Editors Note: The following content was provided by the law firm, Harper James Solicitors – Commercial People reminds you all to follow the government guidelines – Stay at Home and Stay Safe.
This week marks a fortnight since businesses were asked to change the way they work. The COVID-19 crisis has not only pushed many firms to the brink. But it has left everyone having to adapt working practices.
Naturally, the scale of change has created many questions both for employers and employees. With this in mind, law firm, Harper James Solicitors have provided a special guide on six questions many businesses impacted may find themselves struggling to answer.
The questions are based on issues raised by the firm’s 1,000 plus clients. Toby Harper, CEO of the modern law firm, which was built to support businesses from start-up to scale-up, said: “For many companies, this is a period of huge uncertainty and strain. But by taking the right decisions early, many companies will come out of this.”
Do I Still Need To Be Thinking About Rules Around Annual Leave?
Yes. Workers will be allowed to carry over up to four weeks of annual leave into the next two leave years, under The Working Time (Coronavirus) (Amendment) Regulations 2020, if it is not reasonably practicable for workers to take some, or all, of the holiday they are entitled to, due to coronavirus. The remaining 1.6 weeks’ statutory leave is not included in this, but can already be carried over for up to a year by agreement between employer and employee. This should assist businesses in protecting workers’ right to paid holiday but also meaning that all staff who are well and not self-isolating can book leave at a later date and attend work when numbers at work may be depleted over the coming weeks and months.
I Don’t Want To Make An Employee Redundant But I DO Want To Lay Them Off Temporarily. If They Agree, Can I Do This?
Depending on an employee’s contract of employment, there may be a ‘lay off’ clause allowing for employers to do this. If so, this could legitimately be exercised where there is a downturn in work. If there is no such clause in an employee’s contract of employment, it is unlikely that an employee would agree to this given the above commitment by the government to pay 80% of wages where an employer applies to HMRC through the Coronavirus job retention scheme, and the employee is placed on Furlough leave instead of being ‘laid off’ or being made redundant.
All My Staff Are Working From Home – Do I Still Need To Observe Health And Safety Rules?
Yes, under the Health and Safety at Work etc. Act 1974 an employer is responsible for an employee’s welfare, health and safety, so far as is reasonably practicable and must conduct a suitable and sufficient risk assessment of all the work activities carried out by their employees, including homeworkers, to identify hazards and assess the degree of risk under the Management of Health and Safety at Work Regulations 1999. If you would like assistance with drafting a homeworking policy, our specialist employment solicitors can provide a comprehensive policy for you.
What about travelling for business? Where does an employee and an employer stand then?
Employers have a duty of care towards employees at work and on business travel. As part of this duty of care, employers are expected to take sensible action to protect their employees. Because of this, it’s now important to stop any non-essential business travel. Previously, the government stated that travel to areas where there has been a serious outbreak of COVID-19, or where the government or your insurer has warned against it, should be stopped. But this has recently been stepped up to include all non-essential travel.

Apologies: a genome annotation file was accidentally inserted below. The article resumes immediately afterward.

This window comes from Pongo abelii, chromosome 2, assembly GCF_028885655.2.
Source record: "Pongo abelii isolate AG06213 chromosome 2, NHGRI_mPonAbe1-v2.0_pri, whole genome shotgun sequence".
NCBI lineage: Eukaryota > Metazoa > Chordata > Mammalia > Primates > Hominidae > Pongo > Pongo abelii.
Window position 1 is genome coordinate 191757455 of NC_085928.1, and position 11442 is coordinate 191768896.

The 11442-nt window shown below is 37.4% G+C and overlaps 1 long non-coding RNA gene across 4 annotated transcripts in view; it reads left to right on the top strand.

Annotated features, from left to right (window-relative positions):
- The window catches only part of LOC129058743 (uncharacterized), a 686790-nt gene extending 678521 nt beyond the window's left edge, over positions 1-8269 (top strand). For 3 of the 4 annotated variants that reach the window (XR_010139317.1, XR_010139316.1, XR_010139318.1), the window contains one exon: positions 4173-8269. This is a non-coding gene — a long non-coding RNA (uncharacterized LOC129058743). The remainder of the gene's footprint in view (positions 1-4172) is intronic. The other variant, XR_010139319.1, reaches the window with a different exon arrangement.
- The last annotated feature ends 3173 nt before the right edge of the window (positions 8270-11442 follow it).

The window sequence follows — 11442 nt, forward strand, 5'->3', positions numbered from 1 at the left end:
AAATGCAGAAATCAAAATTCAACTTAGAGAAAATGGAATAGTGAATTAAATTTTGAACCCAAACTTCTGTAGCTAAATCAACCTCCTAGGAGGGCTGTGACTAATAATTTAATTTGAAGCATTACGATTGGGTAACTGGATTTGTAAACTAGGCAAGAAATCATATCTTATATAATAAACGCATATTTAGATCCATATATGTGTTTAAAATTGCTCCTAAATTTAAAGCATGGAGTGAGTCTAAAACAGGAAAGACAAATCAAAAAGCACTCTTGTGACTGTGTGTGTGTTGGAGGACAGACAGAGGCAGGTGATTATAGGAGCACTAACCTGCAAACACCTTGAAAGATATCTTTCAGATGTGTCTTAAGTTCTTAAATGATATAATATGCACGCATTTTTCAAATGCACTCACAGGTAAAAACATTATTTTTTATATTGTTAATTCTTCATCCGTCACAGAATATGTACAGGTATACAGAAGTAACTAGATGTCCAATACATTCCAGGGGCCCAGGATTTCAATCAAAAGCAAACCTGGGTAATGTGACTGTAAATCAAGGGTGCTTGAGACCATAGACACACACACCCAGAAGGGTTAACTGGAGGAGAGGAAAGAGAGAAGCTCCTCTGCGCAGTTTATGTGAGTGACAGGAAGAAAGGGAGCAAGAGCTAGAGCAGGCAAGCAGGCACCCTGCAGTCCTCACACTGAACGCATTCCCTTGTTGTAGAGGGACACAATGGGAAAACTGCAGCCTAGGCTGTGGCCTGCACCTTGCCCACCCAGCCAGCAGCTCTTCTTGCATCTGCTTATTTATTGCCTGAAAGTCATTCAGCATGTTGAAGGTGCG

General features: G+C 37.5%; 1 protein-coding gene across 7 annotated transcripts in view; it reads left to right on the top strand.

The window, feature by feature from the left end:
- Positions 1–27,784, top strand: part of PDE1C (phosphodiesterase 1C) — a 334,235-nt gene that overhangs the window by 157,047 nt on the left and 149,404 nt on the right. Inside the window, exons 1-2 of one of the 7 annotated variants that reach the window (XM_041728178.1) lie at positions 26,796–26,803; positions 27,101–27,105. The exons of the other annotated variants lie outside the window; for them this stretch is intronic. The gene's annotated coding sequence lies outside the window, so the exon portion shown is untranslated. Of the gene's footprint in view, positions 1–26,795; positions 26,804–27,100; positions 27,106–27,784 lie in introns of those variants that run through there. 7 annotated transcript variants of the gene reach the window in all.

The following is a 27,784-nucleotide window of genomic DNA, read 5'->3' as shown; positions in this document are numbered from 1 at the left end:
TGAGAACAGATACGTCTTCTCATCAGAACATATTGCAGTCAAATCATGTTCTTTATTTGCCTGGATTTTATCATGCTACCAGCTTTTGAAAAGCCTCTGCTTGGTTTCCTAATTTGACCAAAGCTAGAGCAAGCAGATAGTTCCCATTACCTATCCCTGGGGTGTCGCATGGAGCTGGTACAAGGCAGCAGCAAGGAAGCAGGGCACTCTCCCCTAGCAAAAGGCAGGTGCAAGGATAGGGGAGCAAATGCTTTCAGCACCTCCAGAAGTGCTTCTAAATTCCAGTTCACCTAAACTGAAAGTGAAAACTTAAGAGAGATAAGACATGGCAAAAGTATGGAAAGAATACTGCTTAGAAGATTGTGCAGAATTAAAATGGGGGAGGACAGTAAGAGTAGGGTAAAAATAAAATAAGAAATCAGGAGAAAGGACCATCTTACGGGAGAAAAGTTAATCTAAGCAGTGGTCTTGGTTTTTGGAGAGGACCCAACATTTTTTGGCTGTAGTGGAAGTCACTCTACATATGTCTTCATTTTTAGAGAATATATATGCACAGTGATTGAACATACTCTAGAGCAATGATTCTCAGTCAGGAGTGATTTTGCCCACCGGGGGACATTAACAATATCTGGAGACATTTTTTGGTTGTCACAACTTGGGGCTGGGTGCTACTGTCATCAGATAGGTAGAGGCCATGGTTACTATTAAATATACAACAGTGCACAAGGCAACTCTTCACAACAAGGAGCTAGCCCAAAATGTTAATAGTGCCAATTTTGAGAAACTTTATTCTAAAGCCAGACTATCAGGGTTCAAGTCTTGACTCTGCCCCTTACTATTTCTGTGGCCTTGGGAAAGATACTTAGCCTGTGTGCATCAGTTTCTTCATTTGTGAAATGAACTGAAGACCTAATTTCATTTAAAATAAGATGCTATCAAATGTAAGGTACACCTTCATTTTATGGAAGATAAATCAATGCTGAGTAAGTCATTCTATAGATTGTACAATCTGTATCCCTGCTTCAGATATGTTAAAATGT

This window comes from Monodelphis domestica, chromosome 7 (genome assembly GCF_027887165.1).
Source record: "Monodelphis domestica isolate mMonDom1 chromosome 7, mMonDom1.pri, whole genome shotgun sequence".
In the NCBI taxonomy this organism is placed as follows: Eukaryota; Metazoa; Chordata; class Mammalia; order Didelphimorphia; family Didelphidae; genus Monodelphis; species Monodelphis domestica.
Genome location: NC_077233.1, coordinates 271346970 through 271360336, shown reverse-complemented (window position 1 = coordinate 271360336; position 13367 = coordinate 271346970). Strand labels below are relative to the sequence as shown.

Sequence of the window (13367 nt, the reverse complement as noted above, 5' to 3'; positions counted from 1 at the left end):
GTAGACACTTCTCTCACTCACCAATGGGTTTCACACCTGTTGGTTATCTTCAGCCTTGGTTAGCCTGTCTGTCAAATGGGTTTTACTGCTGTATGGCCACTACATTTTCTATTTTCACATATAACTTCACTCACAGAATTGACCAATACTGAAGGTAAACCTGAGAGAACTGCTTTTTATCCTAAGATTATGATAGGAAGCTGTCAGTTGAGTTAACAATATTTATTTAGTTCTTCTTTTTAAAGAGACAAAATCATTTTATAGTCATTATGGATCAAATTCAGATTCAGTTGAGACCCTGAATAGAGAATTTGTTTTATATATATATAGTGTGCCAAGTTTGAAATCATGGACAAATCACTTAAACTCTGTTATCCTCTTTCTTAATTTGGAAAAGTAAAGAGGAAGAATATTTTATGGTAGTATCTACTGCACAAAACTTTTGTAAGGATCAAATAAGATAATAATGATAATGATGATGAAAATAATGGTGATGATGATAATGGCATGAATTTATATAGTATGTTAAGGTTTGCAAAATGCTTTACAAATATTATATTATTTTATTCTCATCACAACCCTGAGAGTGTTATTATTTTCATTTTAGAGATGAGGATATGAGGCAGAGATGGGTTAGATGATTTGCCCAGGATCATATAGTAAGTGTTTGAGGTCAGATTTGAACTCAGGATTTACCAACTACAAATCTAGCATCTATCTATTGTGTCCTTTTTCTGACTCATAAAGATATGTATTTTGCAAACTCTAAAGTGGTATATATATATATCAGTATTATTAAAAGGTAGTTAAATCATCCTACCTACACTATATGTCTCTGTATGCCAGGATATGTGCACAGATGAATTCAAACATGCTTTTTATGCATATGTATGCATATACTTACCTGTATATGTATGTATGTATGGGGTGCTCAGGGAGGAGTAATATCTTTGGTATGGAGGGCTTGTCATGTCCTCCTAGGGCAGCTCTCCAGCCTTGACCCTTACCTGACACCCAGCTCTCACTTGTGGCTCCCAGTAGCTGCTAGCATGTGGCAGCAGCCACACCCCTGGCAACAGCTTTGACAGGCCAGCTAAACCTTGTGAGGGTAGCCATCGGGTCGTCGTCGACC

The government has released and is constantly updating advice on travel to reduce the spread of the virus. If you don’t comply with guidelines, you could be at risk of a negligence/personal injury or health and safety claim being brought against you, in the instance of an employee contracting coronavirus on a work-related trip. If you go ahead with non-essential business travel, then you could also invalidate your insurance policy.
Are we likely to see employers and employees going to court over the issue?
It’s possible. Refusing to allow employees to stay at home, or disciplining them for not attending work, could potentially lead to legal claims. For example, an employee might try to claim constructive unfair dismissal if there is a genuine health and safety risk arising from attending work. However, this kind of claim isn’t likely to succeed if the employer has acted reasonably and not placed the employee at undue risk.
How should businesses deal with the return of a worker who has had the virus?
Once the employee has recovered, businesses should seek confirmation from a doctor before their return, to make sure no risk is posed to other members of staff. Employers must respect employees’ health data privacy: information about an individual’s health will amount to ‘special category data’ under the General Data Protection Regulation (GDPR). You should seek employee consent to process such information.
As an employer, if you require advice on the issues that could arise from a coronavirus outbreak or creating a special sickness policy, our employment law specialists can help.
As the current situation continues to unravel, you may have further questions about your business. Visit our dedicated hub providing legal advice for businesses during the COVID-19 outbreak, where you will find information and resources to help you and your business navigate this difficult time.